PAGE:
It never is a good advice not to think about things…

I have received Elisabeth Marrion’s book ‘The Night I Danced with Rommel’ as a gift during the Kensington Christmas Book Fair in exchange for an honest review. Being born in Germany myself, shortly after WWII, I have read many books about the rise and fall of the Nazi regime. Most books about this particular time have been written by victims or by the victorious; for decades it was not convenient to write from the perspective of a German writer, less even as a German member of an NS officer’s family.
Elisabeth Marrion gives the reader an unbiased account of what women, ordinary German women, had to deal with while bringing up children on their own through times of extreme hardship during WWII in Germany.
Step by step atrocities against fellow humans had been legalised, justified through indoctrination. Survival often depended on the wit and practicality of women. Friendship was more than often about saving lives, helping to survive or jeopardising one’s own life by doing so. For the generations born after the NS regime and WWII, books like Elisabeth Marrion’s are valuable. It is not a first-hand account but, through the close family relationship to the narrator, this book is touching and vivid. Hilde, having danced with Rommel and asking him on that occasion for help, might have contributed to save the life of a slave worker. It certainly did not help millions of others to be saved from destruction. Let’s not forget: Rommel, the ‘People’s General’ as he had been lovingly called by many Germans, had been one of Hitler’s most successful generals. Only when Rommel was sure and when it was obvious to many Germans that the war was going to be lost, he discussed surrender with fellow officers.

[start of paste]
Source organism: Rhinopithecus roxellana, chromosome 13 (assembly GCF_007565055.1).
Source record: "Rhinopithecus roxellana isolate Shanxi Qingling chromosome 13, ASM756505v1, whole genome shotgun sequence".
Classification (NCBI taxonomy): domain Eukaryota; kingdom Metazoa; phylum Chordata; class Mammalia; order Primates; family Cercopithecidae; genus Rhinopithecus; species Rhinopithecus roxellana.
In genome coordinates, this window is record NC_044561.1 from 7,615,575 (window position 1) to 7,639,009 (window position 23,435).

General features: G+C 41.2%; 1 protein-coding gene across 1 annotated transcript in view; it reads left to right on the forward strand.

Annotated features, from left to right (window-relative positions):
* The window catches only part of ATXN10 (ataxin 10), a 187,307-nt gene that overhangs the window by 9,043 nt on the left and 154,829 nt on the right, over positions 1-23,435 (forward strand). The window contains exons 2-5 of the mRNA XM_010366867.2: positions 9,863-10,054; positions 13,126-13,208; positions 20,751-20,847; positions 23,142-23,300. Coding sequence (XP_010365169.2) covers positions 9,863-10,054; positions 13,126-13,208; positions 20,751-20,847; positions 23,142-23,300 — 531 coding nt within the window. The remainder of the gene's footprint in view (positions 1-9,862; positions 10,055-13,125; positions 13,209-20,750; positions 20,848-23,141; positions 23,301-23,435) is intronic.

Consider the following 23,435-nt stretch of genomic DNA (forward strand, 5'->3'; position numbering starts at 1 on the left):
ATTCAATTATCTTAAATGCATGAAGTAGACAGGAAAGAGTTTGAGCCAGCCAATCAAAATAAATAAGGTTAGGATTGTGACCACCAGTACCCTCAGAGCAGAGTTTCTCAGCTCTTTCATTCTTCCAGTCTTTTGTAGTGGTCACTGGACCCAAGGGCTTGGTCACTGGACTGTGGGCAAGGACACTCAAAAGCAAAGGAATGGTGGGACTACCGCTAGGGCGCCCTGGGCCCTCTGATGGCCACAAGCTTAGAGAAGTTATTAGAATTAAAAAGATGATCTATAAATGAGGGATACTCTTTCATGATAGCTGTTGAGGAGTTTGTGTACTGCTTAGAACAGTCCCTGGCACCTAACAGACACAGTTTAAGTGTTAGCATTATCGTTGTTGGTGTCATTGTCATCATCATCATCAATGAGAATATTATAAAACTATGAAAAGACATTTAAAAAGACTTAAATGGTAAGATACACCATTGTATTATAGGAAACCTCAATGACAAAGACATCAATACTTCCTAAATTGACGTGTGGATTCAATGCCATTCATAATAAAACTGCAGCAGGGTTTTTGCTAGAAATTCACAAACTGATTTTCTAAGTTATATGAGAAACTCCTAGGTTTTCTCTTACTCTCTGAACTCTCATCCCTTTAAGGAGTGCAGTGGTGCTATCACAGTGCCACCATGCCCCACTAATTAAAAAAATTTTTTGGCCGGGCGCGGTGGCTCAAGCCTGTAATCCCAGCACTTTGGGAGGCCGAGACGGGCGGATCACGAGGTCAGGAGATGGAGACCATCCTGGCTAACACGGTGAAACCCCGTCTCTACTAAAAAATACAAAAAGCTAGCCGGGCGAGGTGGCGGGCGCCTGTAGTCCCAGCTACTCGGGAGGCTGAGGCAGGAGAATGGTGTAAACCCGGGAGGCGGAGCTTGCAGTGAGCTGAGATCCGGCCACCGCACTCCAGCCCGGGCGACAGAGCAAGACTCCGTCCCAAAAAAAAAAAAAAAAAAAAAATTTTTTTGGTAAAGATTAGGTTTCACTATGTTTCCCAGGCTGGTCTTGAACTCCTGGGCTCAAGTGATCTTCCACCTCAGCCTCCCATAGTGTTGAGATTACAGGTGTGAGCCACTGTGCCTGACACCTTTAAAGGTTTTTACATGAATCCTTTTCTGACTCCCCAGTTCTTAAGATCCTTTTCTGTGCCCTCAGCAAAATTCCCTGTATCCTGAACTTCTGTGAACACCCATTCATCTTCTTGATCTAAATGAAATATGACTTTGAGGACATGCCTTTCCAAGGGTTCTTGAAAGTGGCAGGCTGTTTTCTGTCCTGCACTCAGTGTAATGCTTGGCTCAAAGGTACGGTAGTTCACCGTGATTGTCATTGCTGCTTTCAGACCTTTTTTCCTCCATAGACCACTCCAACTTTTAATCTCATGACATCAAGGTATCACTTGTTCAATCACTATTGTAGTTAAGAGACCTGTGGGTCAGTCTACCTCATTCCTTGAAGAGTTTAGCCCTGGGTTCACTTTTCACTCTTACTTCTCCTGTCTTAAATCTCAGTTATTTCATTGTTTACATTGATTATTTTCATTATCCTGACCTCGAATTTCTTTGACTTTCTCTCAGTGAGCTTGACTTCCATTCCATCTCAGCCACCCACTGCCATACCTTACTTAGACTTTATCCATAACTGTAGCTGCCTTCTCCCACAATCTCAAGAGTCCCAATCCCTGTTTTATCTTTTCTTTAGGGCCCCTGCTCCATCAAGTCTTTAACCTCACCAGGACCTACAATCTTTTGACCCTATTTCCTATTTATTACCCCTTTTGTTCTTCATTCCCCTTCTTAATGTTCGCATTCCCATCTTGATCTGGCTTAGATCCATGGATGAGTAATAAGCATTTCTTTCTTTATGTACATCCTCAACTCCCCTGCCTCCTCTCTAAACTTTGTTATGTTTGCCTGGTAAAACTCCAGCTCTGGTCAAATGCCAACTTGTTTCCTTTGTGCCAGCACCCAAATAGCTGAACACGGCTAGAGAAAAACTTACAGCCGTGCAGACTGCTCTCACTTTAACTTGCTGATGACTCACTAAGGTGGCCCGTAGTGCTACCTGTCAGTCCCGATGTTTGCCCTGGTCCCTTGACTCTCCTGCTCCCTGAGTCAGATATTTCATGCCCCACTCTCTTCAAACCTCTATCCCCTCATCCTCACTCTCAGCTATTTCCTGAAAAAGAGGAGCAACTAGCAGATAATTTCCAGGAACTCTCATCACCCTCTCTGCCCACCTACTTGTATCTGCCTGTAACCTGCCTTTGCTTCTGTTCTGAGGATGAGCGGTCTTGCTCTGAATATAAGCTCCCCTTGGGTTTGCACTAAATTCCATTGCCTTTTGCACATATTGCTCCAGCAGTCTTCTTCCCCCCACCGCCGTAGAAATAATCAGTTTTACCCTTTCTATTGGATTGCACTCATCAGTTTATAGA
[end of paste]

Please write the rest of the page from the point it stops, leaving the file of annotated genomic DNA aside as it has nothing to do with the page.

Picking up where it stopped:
Elisabeth Marrion’s book is not about meticulously recited historical facts nor analysis of the political background scenario of the Nazi regime and WWII. It is a heartfelt account of family members living through one of the most horrific times of the twentieth century. Easy to understand, easy to get emotionally engaged in the story. If more Germans would have asked the question ‘where is this all going to end’ or ‘why do people die’, maybe the after-war generation of Germans would feel better about collective guilt. I recommend this book very much to readers who like to learn about how many German families not only struggled and suffered to survive Nazi Germany but also how dangerous it is to follow the advice ‘Hilde, it is better that you don’t think about it’.


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